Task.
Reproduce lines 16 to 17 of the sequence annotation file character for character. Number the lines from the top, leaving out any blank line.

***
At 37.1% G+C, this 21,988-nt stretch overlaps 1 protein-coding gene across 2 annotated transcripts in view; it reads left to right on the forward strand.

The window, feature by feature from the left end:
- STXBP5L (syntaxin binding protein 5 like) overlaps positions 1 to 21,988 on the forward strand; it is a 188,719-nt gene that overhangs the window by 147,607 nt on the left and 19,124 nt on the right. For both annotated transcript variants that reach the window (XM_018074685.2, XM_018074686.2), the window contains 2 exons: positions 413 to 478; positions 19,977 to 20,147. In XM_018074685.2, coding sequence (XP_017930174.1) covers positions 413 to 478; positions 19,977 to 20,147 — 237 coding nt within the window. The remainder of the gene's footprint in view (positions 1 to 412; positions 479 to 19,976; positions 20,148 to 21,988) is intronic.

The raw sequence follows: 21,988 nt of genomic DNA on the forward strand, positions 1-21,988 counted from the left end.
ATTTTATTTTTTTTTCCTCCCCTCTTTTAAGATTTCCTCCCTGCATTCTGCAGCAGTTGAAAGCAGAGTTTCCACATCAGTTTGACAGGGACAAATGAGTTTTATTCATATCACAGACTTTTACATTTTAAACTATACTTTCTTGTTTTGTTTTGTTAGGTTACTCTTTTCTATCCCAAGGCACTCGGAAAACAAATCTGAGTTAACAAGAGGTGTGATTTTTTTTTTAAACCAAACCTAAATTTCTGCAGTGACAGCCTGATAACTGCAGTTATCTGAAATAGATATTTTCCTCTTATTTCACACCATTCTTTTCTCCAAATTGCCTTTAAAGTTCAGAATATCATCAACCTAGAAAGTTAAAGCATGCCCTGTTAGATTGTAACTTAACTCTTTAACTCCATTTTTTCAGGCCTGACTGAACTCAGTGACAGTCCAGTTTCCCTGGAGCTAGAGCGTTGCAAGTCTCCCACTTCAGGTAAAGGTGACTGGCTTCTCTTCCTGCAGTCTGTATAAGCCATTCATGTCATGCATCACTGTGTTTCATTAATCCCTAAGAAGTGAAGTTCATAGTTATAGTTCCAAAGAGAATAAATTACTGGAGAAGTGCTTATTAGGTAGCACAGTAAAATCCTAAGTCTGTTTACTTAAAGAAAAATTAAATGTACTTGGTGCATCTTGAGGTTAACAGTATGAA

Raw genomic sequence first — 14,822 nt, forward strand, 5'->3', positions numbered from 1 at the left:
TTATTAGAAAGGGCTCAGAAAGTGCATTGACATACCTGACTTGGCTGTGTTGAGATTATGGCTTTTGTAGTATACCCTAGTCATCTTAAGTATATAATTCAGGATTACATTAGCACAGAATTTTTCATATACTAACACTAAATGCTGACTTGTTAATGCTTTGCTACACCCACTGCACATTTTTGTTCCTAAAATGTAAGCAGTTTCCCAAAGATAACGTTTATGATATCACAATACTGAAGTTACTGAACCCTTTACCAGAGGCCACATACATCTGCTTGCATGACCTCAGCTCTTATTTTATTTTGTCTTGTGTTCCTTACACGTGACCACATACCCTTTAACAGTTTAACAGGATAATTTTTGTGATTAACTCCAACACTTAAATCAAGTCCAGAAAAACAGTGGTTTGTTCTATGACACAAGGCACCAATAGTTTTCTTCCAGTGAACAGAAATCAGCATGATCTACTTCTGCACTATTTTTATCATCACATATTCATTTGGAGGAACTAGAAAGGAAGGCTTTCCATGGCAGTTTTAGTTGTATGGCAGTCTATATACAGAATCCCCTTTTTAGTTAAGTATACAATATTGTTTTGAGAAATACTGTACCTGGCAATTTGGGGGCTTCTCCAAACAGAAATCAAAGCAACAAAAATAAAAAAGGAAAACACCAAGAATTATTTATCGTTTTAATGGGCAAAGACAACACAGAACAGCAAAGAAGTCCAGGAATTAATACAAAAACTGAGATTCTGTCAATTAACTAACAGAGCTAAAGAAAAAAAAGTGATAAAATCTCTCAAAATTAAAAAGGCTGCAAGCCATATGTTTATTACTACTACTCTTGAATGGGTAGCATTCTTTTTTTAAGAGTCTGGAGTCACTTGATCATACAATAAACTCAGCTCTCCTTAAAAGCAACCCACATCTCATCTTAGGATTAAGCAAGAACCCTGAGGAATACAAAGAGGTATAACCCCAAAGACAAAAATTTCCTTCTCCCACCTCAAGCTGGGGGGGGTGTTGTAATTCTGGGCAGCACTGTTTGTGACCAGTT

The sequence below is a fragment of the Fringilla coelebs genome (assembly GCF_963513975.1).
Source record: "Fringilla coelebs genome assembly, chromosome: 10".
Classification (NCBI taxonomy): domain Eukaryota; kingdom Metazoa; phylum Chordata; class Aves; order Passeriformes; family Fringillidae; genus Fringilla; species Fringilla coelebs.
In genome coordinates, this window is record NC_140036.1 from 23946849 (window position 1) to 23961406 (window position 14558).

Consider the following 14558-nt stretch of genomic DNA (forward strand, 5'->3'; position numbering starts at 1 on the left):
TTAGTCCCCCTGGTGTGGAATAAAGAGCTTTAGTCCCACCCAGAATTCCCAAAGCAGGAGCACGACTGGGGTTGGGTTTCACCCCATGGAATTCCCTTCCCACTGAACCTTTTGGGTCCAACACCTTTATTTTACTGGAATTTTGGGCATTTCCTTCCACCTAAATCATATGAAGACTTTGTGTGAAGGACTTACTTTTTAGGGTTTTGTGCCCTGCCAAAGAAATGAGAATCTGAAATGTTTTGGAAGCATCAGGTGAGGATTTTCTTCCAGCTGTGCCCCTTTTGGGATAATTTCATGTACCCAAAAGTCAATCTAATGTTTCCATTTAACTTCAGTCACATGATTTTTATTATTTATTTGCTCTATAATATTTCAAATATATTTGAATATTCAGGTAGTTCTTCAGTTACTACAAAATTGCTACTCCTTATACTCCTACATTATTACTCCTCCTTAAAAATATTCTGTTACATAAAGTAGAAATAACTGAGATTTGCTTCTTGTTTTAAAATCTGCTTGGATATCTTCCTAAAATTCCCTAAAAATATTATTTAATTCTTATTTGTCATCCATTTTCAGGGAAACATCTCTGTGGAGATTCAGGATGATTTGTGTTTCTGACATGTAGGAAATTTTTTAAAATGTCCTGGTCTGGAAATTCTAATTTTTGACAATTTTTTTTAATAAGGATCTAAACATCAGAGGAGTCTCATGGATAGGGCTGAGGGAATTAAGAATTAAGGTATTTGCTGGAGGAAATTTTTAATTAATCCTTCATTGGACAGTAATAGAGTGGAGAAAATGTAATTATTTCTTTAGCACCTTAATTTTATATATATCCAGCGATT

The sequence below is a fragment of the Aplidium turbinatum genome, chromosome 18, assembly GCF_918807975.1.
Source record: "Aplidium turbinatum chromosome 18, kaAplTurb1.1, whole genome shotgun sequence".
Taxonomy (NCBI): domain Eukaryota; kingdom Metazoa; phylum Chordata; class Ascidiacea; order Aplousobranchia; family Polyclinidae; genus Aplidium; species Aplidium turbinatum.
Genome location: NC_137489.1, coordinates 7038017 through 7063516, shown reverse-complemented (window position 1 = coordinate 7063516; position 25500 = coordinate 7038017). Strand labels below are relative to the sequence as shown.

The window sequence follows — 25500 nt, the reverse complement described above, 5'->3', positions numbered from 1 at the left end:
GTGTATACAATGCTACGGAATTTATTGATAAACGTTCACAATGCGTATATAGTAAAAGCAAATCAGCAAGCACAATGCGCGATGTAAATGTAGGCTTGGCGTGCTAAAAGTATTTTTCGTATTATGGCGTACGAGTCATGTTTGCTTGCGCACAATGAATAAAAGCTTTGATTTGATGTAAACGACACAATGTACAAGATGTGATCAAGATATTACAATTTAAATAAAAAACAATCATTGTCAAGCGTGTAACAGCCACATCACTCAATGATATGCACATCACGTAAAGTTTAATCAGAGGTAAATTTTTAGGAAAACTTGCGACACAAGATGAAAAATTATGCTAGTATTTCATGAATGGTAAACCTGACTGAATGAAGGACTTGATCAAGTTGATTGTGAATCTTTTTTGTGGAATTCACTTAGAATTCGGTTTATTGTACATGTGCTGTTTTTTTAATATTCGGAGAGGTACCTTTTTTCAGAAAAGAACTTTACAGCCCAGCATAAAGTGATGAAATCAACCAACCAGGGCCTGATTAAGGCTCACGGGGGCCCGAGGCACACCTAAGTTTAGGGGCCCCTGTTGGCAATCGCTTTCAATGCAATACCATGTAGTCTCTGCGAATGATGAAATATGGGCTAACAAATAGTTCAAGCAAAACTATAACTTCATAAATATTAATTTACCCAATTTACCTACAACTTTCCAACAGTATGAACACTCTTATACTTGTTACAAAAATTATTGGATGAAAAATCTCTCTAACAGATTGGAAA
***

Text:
Taxonomy (NCBI): domain Eukaryota; kingdom Metazoa; phylum Chordata; class Ascidiacea; order Aplousobranchia; family Polyclinidae; genus Aplidium; species Aplidium turbinatum.
Genome location: NC_137489.1, coordinates 7038017 through 7063516, shown reverse-complemented (window position 1 = coordinate 7063516; position 25500 = coordinate 7038017). Strand labels below are relative to the sequence as shown.